8

Other than Latin, are there any languages that have a word for the number 18 that means twenty minus two?

A quick glance at some of the numeral systems of languages in the Indo-European reveal that 20 - 1 is common and there are some 30 - 1 words.

But I only know of 20 - 2 in Latin (duodeviginti).

  • Chan's list should be treated as just a sample, and not an extensive list of number-words, probably for any language. Hindi, for example, goes way beyond 30-1, but those numbers are not listed there. – prash Oct 13 '12 at 2:34
8

There is a paper that gives an overview of the additive, subtractive and multiplicative derivations of number-words as used in the three dialects of Yoruba.

I'll quote a few things here, but the number system is far too complicated, and needs the paper I linked to to describe it.

In the first pattern, it uses addition solely to derive the number words but with a counting pattern where 'ten', 'twenty' and the added number units are taken as a whole. In the second counting pattern, subtraction is used to derive number words but this is applicable only to three numbers i. e. seventeen – /mɛ́ɛtadínóɡu/, eighteen – /méèʤìdínóɡu/ and nineteen – /mɔkɔdínóɡ́u/.

In addition

Most importantly, the idea expressed in [Standard Yoruba] and [Yoruba Ifè Nigeria] ... is 1 + 10, 2 + 10, 3 + 10, 4 + 10 for eleven to fourteen; and 20 - 5, 20 - 4, 20 - 3, 20 - 2, 20 - 1 for fifteen to nineteen; twenty (ogún) is a basic word.

The paper also compares the preferences of the older and newer generations of people when it comes to specific numbers.

  • 1
    thanks for that, prash! subtractives from 20 to 15 and 30, 40 etc certainly covers my question. it would be interesting to see a Togo/Yoruba abacus. – SPA Oct 19 '12 at 22:17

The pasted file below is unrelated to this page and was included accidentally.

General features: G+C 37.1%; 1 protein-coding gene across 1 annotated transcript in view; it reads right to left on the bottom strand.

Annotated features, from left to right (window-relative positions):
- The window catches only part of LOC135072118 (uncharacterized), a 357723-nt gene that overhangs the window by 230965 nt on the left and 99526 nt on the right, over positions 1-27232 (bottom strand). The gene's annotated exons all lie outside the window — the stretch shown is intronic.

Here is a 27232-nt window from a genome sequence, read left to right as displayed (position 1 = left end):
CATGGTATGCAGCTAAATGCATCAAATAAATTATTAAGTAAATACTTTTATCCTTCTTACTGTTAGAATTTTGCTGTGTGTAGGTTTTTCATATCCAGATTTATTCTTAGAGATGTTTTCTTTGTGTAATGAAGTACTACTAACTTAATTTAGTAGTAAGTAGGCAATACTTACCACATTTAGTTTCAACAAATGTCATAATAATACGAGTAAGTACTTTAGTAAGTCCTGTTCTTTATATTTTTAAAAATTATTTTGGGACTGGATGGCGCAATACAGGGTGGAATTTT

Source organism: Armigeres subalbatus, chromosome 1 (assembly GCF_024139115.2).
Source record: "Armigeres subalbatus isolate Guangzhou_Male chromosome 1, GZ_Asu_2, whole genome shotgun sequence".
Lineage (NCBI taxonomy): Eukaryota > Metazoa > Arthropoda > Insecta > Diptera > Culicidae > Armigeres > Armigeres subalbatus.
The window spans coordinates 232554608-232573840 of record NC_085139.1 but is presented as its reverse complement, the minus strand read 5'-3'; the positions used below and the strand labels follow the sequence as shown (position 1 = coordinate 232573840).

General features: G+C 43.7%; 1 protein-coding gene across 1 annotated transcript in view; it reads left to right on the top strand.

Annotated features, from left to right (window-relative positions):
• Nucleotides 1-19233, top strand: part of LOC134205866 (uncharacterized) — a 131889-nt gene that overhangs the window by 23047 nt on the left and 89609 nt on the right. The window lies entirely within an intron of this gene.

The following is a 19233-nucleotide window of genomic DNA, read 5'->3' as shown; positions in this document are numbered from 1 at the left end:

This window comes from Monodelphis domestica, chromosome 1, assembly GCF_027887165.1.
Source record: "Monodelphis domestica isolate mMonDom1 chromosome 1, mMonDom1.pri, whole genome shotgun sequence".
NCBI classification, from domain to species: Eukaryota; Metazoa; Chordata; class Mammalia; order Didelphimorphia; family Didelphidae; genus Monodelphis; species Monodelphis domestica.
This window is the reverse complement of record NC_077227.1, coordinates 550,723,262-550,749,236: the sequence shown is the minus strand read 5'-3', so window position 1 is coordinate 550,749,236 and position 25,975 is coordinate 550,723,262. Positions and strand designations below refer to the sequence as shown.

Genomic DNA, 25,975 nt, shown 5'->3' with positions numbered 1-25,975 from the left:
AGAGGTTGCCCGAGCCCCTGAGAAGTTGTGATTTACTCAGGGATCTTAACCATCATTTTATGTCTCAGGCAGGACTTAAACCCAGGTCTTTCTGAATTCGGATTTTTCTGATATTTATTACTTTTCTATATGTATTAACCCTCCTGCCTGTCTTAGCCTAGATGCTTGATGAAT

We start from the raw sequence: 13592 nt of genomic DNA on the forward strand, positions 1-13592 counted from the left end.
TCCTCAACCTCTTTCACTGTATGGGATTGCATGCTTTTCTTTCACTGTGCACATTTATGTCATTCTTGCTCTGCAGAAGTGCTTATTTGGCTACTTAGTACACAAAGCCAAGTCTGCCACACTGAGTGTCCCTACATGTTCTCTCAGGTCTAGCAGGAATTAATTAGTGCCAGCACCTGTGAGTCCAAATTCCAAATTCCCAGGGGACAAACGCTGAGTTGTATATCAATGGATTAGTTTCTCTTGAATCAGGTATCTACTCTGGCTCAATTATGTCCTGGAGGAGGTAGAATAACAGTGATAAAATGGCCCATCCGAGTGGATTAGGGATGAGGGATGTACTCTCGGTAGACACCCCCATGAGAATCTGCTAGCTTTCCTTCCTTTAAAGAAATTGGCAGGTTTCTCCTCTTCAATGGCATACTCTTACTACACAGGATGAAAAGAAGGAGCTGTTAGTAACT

6

The Salishan languages Bella Coola (Nuxálk) [Denzer-King, pre-publication[PDF] and 2009[PDF]] has "subtractive counting" for 3, 8 and 9:

1 smaw
2 ɬnus
3 ʔa-smús ‘being next to + 4’
4 smús
...
8 kʼi-ɬnus ‘lacking or without 2’
9 kʼi-smaw ‘lacking or without 1’
10 cʼklakt

Some sources give 18 as not subtractive, but others have 18 as subtractive:
18 smawlakt-nus ‘11+7’
18 cʼklakt puƛʼs ʔa kʼiɬnus ‘10+lacking 2’

3

Ainu is one of those: (http://www.sf.airnet.ne.jp/ts/language/number/ainu.html)

1   sinep        1 obj.
2   tup          2 obj.
3   rep          3 obj.
4   inep         4 obj.
5   asiknep      5 obj.
6   iwanpe       6 obj.
7   arwanpe      7 obj.
8   tupesanpe    2 obj. to 10* obj.
9   sinepesanpe  1 obj. to 10* obj.
10  wanpe        10 obj. 
1

I don't know any off the top of my head, but Eugene S. L. Chan has a large number of languages for which he has collected basic numeral terms:

http://lingweb.eva.mpg.de/numeral/

  • Yes, that's where I started to look, but then thought it might be quicker to ask here. – SPA Oct 12 '12 at 8:29
  • Janko Gorenc collects numbers but only up to ten IIRC. – kaleissin Oct 12 '12 at 8:46
  • Sigh, the link has gone stale. Is the resource available fron another place? – jknappen - Reinstate Monica May 12 '17 at 10:25

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